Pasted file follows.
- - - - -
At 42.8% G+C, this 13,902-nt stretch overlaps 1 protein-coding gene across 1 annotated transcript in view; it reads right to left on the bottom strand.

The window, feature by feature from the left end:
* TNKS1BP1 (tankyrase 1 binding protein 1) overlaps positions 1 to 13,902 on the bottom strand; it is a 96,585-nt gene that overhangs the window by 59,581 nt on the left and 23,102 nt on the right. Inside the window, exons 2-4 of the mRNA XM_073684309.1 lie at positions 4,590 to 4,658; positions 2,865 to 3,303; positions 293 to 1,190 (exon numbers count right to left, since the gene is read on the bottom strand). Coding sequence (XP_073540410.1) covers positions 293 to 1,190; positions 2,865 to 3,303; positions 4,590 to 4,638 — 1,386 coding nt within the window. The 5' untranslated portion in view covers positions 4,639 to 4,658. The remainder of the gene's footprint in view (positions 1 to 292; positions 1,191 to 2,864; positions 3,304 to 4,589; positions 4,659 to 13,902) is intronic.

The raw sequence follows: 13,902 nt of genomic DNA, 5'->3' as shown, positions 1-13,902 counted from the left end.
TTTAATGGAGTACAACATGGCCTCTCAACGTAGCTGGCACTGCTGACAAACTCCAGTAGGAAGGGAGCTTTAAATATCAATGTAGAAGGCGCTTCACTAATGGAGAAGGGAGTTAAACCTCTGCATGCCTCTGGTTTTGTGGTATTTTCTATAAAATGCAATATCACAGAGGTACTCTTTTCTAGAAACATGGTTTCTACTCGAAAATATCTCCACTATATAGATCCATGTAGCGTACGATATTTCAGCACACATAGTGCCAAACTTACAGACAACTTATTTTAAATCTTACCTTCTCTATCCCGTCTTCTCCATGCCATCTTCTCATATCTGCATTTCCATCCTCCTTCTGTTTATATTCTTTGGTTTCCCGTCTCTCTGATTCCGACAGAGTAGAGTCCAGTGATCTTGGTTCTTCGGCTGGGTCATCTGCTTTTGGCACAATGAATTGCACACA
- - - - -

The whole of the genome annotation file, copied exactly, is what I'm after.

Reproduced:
At 42.8% G+C, this 13,902-nt stretch overlaps 1 protein-coding gene across 1 annotated transcript in view; it reads right to left on the bottom strand.

The window, feature by feature from the left end:
* TNKS1BP1 (tankyrase 1 binding protein 1) overlaps positions 1 to 13,902 on the bottom strand; it is a 96,585-nt gene that overhangs the window by 59,581 nt on the left and 23,102 nt on the right. Inside the window, exons 2-4 of the mRNA XM_073684309.1 lie at positions 4,590 to 4,658; positions 2,865 to 3,303; positions 293 to 1,190 (exon numbers count right to left, since the gene is read on the bottom strand). Coding sequence (XP_073540410.1) covers positions 293 to 1,190; positions 2,865 to 3,303; positions 4,590 to 4,638 — 1,386 coding nt within the window. The 5' untranslated portion in view covers positions 4,639 to 4,658. The remainder of the gene's footprint in view (positions 1 to 292; positions 1,191 to 2,864; positions 3,304 to 4,589; positions 4,659 to 13,902) is intronic.

The raw sequence follows: 13,902 nt of genomic DNA, 5'->3' as shown, positions 1-13,902 counted from the left end.
TTTAATGGAGTACAACATGGCCTCTCAACGTAGCTGGCACTGCTGACAAACTCCAGTAGGAAGGGAGCTTTAAATATCAATGTAGAAGGCGCTTCACTAATGGAGAAGGGAGTTAAACCTCTGCATGCCTCTGGTTTTGTGGTATTTTCTATAAAATGCAATATCACAGAGGTACTCTTTTCTAGAAACATGGTTTCTACTCGAAAATATCTCCACTATATAGATCCATGTAGCGTACGATATTTCAGCACACATAGTGCCAAACTTACAGACAACTTATTTTAAATCTTACCTTCTCTATCCCGTCTTCTCCATGCCATCTTCTCATATCTGCATTTCCATCCTCCTTCTGTTTATATTCTTTGGTTTCCCGTCTCTCTGATTCCGACAGAGTAGAGTCCAGTGATCTTGGTTCTTCGGCTGGGTCATCTGCTTTTGGCACAATGAATTGCACACA